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How Social Security Looks at a Person's “Social Functioning” When Considering Disability Benefits

Posted on in Social Security Disability

Chicago disability benefits lawyer, Social Security disability benefits, mental disorders, social functioning, major depressive disorderMental disorders often impair a person's social functioning. This is an important factor when applying for Social Security disability benefits, since one of the key questions agency officials must consider is whether an applicant has the “residual functional capacity” (RFC) to hold down a job, taking into account the limits on his or her social functioning. But as we often find when it comes to Social Security, the agency's administrative law judges (ALJs) are quick to minimize and dismiss concerns regarding social functioning—and mental disorders in general.

Court Cites Failure to Properly Consider Applicant's “Moderate Difficulties” in Social Settings

Consider a recent decision by the U.S. Seventh Circuit Court of Appeals here in Chicago. The Court ordered a new hearing for a woman in her mid-40s who first applied for disability benefits over five years ago. The woman—who we will identify here as the plaintiff—suffers from a number of physical and mental impairments, including major depressive disorder.

The plaintiff's treating physician diagnosed her with “moderate difficulties in social functioning.” The doctor prescribed antidepressants, which did improve the plaintiff's condition for a time; however, after losing her job and health insurance, she was forced to stop her mental-health treatment. Following a disability hearing, a Social Security ALJ agreed the plaintiff “had moderate difficulties with social functioning.”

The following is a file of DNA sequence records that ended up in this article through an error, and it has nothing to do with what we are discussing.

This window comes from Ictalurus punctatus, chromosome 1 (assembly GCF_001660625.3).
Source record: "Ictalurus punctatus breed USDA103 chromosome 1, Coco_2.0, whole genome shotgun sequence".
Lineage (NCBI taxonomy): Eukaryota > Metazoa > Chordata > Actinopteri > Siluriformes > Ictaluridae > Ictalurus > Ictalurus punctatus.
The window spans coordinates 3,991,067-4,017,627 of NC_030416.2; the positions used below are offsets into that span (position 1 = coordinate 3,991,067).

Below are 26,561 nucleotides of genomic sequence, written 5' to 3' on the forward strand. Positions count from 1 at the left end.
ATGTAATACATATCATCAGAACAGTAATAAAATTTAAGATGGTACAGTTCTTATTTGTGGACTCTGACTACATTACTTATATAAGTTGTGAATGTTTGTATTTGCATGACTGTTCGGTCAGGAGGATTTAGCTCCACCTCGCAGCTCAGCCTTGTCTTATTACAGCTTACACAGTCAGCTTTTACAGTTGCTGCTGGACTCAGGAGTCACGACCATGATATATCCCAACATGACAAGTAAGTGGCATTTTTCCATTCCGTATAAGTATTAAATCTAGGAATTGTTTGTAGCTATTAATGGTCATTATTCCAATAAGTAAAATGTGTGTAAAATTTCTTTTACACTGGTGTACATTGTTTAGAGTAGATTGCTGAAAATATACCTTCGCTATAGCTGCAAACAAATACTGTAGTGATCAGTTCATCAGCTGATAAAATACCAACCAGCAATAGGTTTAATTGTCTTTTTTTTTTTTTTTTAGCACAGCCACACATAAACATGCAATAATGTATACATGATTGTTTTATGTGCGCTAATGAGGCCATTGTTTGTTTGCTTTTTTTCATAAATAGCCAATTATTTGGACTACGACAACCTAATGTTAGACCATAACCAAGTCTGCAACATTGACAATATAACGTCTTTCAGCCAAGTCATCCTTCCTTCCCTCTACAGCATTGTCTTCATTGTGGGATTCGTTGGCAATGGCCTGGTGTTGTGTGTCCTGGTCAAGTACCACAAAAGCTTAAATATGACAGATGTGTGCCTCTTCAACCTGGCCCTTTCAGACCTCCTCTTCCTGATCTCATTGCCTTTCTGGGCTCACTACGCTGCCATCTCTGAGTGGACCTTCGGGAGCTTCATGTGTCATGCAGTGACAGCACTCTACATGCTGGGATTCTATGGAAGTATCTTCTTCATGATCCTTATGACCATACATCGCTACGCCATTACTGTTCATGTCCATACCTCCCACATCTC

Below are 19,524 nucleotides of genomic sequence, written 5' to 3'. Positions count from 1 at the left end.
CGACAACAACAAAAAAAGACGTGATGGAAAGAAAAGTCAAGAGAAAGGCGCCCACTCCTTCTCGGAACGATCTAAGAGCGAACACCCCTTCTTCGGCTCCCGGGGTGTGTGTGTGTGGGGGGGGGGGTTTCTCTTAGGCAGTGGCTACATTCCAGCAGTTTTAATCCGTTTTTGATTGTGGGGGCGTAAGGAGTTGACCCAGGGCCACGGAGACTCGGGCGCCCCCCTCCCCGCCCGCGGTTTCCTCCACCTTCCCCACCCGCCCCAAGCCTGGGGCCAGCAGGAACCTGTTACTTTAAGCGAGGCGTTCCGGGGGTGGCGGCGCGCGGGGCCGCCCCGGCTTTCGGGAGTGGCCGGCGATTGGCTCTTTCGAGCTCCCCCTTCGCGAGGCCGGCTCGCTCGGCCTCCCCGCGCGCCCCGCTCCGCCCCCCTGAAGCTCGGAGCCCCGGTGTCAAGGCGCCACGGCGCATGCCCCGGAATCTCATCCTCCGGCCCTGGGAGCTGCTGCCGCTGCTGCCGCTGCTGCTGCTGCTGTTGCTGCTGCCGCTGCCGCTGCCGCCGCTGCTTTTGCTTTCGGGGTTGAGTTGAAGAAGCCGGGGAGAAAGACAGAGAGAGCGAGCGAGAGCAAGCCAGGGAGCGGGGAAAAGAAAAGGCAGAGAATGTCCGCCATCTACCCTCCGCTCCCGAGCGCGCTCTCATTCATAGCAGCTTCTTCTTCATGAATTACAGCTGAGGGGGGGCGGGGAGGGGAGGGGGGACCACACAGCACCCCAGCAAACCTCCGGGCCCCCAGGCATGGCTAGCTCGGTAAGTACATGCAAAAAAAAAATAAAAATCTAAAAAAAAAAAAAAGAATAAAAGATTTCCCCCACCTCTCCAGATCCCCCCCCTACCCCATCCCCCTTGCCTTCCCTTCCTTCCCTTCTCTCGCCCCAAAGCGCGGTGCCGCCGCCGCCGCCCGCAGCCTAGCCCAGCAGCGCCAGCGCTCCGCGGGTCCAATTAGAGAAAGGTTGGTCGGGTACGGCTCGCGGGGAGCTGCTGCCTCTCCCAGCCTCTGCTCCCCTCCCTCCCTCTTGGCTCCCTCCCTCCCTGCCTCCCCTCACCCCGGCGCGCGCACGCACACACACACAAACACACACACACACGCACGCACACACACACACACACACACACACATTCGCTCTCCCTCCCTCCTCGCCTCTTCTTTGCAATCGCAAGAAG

Nevertheless, the ALJ went on to say the plaintiff could still work in a job that only required her to perform “simple, routine, and repetitive tasks, in a low stress environment.” A vocational expert who testified at the hearing said that, based on this criteria, the plaintiff could theoretically work as a “ticket seller,” “housekeeper,” or a “laundry worker.”

The problem with the ALJ's reasoning, the Seventh Circuit explained, was that he never expressly asked the vocational expert to account for the plaintiff's “moderate difficulties with social functioning.” Instead, he posed the question as what jobs could the plaintiff do that only required simple, repetitive tasks. But, these are not the same thing.

The Court noted that a person could “engage in simple, routine, and repetitive tasks in a room of 100 people jammed together in a cube farm, or one can sit alone and work in total isolation.” A person with a “moderate” social functioning impairment could probably work under the latter conditions but not the former. Additionally, even stipulating the plaintiff needs to work in a low-stress environment “is similarly unhelpful as a restriction, at least without further elaboration.”

The bottom line is that Social Security is required to assess a disability applicant's ability to work in spite of their specific impairments. The ALJ failed to do that here, the Seventh Circuit concluded, so a new hearing was necessary.

Speak With a Cook County Disability Attorney Today

It is not uncommon for individuals with mental impairments to struggle in obtaining fair treatment from Social Security. That is why you should always work with an experienced Chicago disability benefits lawyer who understands the system and will aggressively represent your interests. Contact Pearson Disability Law, LLC to schedule a free consultation today.



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